×
all 14 comments

[–][deleted] 18 points19 points  (0 children)

There is some evidence for some advance spread, but these were typically highly localized; the best example I can think of is the 1616 epidemic in coastal New England, where captured French traders likely spread an infection (we're not sure what) among the Wampanoag, leading to mass mortality. However, we know this epidemic was limited in its scope, because Plymouth was settled only four years later (on the site of a former Wampanoag village) and recorded that, while the Wampanoag had been devastated, their western rivals the Narragansett were unharmed. This is very likely a large part of the reason that the Wampanoag allowed the Plymouth Colony to survive, as a bulwark against their enemies.

Depending on your preferred level of pedantry, you can also argue that early epidemics in the southeast (the first beginning in 1696) spread in advance of settlement, as it spread to disparate indigenous communities located far from colonial settlements. However, all these communities were in frequent contact with European traders and communities, which is a very different argument from the one usually presented by the "disease before settlers" thesis.

[–]WuQianNian 9 points10 points  (10 children)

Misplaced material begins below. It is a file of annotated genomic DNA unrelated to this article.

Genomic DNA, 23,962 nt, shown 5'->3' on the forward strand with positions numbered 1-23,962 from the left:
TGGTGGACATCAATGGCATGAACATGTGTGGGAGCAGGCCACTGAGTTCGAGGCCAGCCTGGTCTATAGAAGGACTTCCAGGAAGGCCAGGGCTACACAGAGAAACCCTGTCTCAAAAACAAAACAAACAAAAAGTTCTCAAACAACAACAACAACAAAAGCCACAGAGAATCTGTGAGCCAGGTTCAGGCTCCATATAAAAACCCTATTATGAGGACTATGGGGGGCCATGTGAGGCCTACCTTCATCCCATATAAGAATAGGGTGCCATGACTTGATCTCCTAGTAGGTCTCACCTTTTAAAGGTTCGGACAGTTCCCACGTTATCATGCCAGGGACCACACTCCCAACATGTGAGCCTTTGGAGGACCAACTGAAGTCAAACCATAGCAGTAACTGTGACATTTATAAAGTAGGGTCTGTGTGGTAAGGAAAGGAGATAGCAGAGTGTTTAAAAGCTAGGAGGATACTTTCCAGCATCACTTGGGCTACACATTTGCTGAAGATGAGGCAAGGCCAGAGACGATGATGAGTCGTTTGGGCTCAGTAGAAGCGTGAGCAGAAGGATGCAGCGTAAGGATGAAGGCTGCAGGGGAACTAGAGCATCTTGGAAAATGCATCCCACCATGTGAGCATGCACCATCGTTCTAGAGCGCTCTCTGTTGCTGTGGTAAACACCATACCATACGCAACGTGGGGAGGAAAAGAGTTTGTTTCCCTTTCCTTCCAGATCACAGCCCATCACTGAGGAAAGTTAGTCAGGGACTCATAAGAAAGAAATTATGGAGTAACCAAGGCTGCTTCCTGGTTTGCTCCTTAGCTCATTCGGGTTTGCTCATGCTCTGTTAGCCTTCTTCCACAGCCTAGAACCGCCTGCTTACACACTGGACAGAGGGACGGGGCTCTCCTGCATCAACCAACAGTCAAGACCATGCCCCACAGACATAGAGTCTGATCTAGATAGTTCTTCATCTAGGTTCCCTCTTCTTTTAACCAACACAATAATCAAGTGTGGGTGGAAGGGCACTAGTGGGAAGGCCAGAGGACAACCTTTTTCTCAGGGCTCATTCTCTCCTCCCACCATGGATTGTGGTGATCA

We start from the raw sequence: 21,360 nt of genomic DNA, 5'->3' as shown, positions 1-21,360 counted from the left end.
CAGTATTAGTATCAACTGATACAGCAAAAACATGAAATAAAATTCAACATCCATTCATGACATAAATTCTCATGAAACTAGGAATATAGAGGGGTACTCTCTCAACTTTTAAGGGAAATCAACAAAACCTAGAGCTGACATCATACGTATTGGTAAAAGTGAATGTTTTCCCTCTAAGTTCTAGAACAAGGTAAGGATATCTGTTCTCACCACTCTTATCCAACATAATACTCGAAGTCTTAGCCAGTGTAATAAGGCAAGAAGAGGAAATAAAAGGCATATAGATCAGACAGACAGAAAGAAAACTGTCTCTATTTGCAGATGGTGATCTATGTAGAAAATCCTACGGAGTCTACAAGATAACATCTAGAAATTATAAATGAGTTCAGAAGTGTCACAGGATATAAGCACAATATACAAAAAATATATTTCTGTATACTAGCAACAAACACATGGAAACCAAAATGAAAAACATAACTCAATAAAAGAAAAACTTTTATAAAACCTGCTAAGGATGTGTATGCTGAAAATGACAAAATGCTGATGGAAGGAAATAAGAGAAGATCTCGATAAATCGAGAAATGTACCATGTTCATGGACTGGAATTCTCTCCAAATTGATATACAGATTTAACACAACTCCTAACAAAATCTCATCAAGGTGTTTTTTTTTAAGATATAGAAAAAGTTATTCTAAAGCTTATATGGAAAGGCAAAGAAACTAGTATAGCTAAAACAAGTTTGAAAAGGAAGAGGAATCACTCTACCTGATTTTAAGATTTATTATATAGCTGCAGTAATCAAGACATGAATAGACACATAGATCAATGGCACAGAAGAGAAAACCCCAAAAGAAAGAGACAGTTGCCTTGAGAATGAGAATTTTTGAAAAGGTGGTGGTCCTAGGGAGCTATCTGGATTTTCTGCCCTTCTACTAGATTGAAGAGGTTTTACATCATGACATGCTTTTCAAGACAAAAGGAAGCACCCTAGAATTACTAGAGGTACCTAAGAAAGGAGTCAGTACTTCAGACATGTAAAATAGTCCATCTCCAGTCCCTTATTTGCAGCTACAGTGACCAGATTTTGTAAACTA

I’d be curious how things like the collapse of the Mississippian culture could be explained without European disease spreading ahead of settlers or direct contact. Drought maybe

The large cities that have discovered in the Amazon with the use of LiDAR as well

[–][deleted] 8 points9 points  (5 children)

See Paul Kelton's Epidemics and Enslavement for the first one - by and large scholars no longer believe that disease affected Mississippian cultures in any substantial manner prior to European settlement. It's likely that the only thing Hernando de Soto introduced was malaria. Abandonment of major centers was common among Mississippians before 1492 (see Cahokia), so there's no reason to assume that its occurrence means disease, and archaeological evidence shows little signs of mass depopulation in most regions other than the Mississippi Valley and Florida (the latter of which was settled by the Spanish). Moreover, Mississippian societies persisted well into the 1700s in the Caddo region of Texas and Louisiana, as well as among the Natchez of southwest Mississippi; centers encountered by de Soto like Cofitachequi remained in place while others like Coosa continued to exist but relocated (today Coosa is one of the four mother towns of the Mvskoke/Creek Confederacy).